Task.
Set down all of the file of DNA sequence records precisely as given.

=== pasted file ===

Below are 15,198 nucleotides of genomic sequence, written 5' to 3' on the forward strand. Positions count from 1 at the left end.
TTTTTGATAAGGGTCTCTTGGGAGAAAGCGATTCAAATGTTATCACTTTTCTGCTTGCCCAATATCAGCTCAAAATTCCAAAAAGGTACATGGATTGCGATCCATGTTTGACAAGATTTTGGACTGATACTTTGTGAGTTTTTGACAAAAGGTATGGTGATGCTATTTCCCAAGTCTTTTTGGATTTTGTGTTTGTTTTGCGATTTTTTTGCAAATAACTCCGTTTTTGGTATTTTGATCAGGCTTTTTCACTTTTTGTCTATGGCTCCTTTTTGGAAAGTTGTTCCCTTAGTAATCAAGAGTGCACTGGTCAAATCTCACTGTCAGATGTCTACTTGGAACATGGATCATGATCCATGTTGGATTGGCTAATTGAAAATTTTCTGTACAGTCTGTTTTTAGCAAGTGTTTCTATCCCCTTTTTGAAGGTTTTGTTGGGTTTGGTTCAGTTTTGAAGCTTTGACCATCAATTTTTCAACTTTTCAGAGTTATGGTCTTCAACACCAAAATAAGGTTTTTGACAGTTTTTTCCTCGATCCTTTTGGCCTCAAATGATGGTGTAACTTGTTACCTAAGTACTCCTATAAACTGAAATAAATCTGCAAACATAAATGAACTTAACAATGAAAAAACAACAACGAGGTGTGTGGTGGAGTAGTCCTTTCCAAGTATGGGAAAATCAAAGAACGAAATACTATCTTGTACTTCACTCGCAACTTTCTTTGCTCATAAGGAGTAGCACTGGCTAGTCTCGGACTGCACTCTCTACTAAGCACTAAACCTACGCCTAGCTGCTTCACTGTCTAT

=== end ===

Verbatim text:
Below are 15,198 nucleotides of genomic sequence, written 5' to 3' on the forward strand. Positions count from 1 at the left end.
TTTTTGATAAGGGTCTCTTGGGAGAAAGCGATTCAAATGTTATCACTTTTCTGCTTGCCCAATATCAGCTCAAAATTCCAAAAAGGTACATGGATTGCGATCCATGTTTGACAAGATTTTGGACTGATACTTTGTGAGTTTTTGACAAAAGGTATGGTGATGCTATTTCCCAAGTCTTTTTGGATTTTGTGTTTGTTTTGCGATTTTTTTGCAAATAACTCCGTTTTTGGTATTTTGATCAGGCTTTTTCACTTTTTGTCTATGGCTCCTTTTTGGAAAGTTGTTCCCTTAGTAATCAAGAGTGCACTGGTCAAATCTCACTGTCAGATGTCTACTTGGAACATGGATCATGATCCATGTTGGATTGGCTAATTGAAAATTTTCTGTACAGTCTGTTTTTAGCAAGTGTTTCTATCCCCTTTTTGAAGGTTTTGTTGGGTTTGGTTCAGTTTTGAAGCTTTGACCATCAATTTTTCAACTTTTCAGAGTTATGGTCTTCAACACCAAAATAAGGTTTTTGACAGTTTTTTCCTCGATCCTTTTGGCCTCAAATGATGGTGTAACTTGTTACCTAAGTACTCCTATAAACTGAAATAAATCTGCAAACATAAATGAACTTAACAATGAAAAAACAACAACGAGGTGTGTGGTGGAGTAGTCCTTTCCAAGTATGGGAAAATCAAAGAACGAAATACTATCTTGTACTTCACTCGCAACTTTCTTTGCTCATAAGGAGTAGCACTGGCTAGTCTCGGACTGCACTCTCTACTAAGCACTAAACCTACGCCTAGCTGCTTCACTGTCTAT